Graduate applications hit new high


Graduate interest in UC Santa Cruz has hit a new high with more than 4,700 students applying to earn an advanced degree in the coming academic year.

The Office of Graduate Studies has received 4,744 applications for the 2017–18 academic year. In the last five years, the campus has marked a 36 percent increase in the number of applications.

“We are seeing strong interest in our PhD programs, along with a remarkable surge in in international and domestic applicants for our masters programs. New programs in fields such as Feminist Studies, Computational Media, Scientific Computing, and Latin American and Latino Studies are also helping to make UC Santa Cruz a preferred graduate destination,” noted Vice Provost and Dean of Graduate Studies Tyrus Miller.

Increasing the number of graduate students has been a priority for UC Santa Cruz, as these bright minds are the next generation of professors, innovators, creative artists, and leaders. While they study at UC Santa Cruz, they are an integral part of the research and education mission of the campus.

UC Santa Cruz offers 33 doctoral degrees and 26 master’s degrees across its five academic divisions: arts, engineering, humanities, social sciences, and physical and biological sciences.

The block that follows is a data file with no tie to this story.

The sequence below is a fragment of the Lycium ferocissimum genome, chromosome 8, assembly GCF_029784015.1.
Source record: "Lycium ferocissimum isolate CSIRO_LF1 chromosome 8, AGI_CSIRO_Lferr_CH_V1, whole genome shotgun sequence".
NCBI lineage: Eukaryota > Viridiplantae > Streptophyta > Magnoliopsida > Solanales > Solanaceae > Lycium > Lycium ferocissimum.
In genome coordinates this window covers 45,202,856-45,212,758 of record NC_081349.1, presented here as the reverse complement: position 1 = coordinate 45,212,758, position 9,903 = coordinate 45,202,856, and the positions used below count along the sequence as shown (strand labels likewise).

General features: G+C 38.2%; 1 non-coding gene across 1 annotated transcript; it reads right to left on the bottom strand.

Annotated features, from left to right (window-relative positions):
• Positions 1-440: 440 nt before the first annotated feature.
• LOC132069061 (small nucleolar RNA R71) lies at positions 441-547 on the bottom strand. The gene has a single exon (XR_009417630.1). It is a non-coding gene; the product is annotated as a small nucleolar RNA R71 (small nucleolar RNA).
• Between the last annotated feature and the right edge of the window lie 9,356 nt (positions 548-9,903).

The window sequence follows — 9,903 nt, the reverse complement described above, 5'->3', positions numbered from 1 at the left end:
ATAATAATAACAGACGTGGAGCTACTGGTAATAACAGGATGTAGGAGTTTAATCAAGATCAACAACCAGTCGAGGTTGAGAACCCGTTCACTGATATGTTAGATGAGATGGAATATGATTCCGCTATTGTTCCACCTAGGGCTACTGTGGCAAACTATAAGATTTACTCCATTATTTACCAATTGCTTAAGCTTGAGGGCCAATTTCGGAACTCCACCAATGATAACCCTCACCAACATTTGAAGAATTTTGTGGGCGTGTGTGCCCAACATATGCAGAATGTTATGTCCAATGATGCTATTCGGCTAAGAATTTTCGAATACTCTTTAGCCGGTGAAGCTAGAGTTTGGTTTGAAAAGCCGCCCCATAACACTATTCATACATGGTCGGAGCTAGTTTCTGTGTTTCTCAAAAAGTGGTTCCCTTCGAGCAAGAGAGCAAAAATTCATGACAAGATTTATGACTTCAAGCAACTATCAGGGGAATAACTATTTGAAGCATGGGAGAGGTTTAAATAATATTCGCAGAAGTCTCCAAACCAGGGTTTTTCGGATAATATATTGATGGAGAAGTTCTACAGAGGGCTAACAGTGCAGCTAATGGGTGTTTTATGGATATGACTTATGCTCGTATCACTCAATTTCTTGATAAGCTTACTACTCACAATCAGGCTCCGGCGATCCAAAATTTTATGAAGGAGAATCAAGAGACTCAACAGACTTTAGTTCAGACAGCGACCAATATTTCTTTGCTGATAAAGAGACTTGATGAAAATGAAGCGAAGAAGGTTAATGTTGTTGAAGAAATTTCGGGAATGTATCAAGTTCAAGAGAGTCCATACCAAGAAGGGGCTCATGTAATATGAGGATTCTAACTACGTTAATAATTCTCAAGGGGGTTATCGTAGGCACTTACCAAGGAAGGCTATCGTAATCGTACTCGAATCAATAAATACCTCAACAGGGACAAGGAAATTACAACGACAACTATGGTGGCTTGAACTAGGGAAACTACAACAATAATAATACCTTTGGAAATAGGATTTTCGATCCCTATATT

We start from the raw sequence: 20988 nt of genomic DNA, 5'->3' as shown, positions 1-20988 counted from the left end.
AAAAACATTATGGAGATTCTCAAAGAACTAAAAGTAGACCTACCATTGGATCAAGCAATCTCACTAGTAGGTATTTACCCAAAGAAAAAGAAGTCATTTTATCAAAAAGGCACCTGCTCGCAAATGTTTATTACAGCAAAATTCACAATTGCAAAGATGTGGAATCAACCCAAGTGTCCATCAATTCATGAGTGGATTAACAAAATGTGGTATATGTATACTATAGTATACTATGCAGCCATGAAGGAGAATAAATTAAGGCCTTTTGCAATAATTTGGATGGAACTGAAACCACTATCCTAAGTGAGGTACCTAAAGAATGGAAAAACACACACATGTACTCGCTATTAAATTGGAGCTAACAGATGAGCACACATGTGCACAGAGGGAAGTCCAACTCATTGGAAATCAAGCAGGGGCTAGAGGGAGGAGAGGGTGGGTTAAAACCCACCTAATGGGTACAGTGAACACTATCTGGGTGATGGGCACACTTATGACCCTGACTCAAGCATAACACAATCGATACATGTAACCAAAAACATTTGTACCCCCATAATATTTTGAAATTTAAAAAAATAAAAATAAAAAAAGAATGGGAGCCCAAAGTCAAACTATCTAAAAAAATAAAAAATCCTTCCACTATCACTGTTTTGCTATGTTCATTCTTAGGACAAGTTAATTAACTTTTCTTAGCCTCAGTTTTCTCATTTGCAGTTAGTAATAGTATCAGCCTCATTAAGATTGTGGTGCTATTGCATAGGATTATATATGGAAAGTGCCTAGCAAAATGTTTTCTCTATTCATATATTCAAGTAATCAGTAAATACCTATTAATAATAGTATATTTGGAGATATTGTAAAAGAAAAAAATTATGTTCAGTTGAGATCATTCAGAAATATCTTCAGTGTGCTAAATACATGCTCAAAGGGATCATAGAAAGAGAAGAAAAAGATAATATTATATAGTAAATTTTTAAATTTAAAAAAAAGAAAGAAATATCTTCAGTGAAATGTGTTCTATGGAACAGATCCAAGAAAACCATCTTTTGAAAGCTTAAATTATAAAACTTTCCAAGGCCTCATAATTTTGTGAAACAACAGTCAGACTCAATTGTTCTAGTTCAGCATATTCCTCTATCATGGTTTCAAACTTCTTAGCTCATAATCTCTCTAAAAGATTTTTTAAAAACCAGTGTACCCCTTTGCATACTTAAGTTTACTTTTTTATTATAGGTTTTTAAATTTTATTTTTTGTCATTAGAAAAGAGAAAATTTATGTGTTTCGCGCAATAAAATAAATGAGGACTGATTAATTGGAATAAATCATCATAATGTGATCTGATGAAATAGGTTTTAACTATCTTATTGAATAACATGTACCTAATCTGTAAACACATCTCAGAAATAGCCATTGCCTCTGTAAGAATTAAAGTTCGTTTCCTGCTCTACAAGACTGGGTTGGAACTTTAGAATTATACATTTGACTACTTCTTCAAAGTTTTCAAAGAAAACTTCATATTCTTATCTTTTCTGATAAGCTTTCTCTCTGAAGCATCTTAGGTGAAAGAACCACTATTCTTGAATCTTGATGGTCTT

In fall 2016, 1,821 graduate students were working toward advanced degrees. Miller projects that figure to grow to close to 2,000 in fall 2017.

New degree opportunities

In fall 2017, the campus will launch two new programs. The first is a two-year master’s degree in environmental science and management with a focus on coastal sustainability.

The new computational media program will offer the master’s and Ph.D. degree and makes UC Santa Cruz the first U.S. university to offer comprehensive degrees in this rapidly growing and deeply interdisciplinary field.

Additionally, the campus is working toward launching new professional master’s programs in serious games—the design of digital games for education, training, and problem solving—and human-computer interaction at its Silicon Valley Campus.

UC Santa Cruz was also one of 28 universities to receive funding from the National Endowment for the Humanities to plan and implement changes to graduate education that will broaden the career preparation of a Ph.D. student beyond a career in the academy.

Prospective graduate students can learn more about UC Santa Cruz programs online.